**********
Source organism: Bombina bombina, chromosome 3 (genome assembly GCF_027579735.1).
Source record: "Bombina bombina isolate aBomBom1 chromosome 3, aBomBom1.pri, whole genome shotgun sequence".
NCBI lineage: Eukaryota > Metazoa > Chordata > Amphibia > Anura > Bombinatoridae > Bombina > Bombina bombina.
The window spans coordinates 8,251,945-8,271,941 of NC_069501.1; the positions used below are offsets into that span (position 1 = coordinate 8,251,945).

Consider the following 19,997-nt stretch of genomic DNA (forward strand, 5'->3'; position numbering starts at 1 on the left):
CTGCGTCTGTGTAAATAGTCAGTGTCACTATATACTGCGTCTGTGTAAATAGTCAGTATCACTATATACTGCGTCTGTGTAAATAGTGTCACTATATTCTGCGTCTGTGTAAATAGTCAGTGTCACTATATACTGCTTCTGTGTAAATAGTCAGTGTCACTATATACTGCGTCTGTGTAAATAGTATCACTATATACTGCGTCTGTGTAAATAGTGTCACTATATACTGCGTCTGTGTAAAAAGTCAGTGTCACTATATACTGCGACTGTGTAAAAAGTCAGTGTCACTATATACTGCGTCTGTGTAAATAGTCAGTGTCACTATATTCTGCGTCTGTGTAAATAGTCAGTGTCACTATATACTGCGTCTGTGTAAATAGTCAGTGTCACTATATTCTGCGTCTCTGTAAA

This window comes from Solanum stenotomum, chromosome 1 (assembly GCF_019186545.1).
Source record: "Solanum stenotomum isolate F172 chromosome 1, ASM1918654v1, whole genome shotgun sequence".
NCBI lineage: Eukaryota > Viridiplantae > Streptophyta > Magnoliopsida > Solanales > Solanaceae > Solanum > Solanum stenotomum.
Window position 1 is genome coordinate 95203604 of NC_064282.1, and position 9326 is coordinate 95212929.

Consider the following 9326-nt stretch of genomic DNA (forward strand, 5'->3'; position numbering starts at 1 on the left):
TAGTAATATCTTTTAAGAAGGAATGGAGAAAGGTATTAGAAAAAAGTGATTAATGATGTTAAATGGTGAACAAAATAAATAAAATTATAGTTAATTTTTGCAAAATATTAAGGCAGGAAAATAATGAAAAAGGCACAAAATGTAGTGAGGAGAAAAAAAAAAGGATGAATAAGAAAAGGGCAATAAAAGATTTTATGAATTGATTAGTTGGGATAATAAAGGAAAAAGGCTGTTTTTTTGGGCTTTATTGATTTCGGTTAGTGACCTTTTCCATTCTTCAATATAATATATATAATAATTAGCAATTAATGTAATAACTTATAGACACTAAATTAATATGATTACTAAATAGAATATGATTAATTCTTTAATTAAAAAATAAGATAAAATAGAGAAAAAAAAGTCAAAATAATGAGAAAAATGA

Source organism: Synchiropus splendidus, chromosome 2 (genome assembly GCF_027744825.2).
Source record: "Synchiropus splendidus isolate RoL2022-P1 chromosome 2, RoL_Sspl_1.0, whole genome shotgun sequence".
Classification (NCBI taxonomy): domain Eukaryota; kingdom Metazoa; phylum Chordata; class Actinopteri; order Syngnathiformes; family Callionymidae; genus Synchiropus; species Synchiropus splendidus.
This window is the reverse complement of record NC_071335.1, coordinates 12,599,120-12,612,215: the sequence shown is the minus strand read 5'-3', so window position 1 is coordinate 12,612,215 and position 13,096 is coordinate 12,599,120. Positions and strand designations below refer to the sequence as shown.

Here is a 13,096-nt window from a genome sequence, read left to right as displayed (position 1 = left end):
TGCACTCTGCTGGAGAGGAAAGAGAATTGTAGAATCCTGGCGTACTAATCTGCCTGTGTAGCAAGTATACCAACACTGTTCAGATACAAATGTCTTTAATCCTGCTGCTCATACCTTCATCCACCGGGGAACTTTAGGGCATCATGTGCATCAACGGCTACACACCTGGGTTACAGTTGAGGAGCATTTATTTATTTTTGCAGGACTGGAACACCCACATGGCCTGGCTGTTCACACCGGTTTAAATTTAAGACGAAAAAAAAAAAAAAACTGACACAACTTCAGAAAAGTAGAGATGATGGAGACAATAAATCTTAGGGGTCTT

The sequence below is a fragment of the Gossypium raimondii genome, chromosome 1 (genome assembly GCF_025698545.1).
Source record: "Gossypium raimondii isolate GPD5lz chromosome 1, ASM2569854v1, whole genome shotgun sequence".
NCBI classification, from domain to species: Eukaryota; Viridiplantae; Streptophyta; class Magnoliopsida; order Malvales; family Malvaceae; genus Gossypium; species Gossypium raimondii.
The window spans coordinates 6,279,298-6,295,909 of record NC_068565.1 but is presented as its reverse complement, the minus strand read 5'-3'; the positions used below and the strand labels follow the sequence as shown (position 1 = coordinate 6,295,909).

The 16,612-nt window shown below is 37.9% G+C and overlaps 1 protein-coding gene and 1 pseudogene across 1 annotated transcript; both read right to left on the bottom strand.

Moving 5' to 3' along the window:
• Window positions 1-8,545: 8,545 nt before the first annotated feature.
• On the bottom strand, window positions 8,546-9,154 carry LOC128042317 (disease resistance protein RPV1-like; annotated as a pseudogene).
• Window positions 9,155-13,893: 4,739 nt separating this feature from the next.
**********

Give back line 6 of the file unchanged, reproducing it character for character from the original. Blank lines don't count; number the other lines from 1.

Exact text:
CTGCGTCTGTGTAAATAGTCAGTGTCACTATATACTGCGTCTGTGTAAATAGTCAGTATCACTATATACTGCGTCTGTGTAAATAGTGTCACTATATTCTGCGTCTGTGTAAATAGTCAGTGTCACTATATACTGCTTCTGTGTAAATAGTCAGTGTCACTATATACTGCGTCTGTGTAAATAGTATCACTATATACTGCGTCTGTGTAAATAGTGTCACTATATACTGCGTCTGTGTAAAAAGTCAGTGTCACTATATACTGCGACTGTGTAAAAAGTCAGTGTCACTATATACTGCGTCTGTGTAAATAGTCAGTGTCACTATATTCTGCGTCTGTGTAAATAGTCAGTGTCACTATATACTGCGTCTGTGTAAATAGTCAGTGTCACTATATTCTGCGTCTCTGTAAA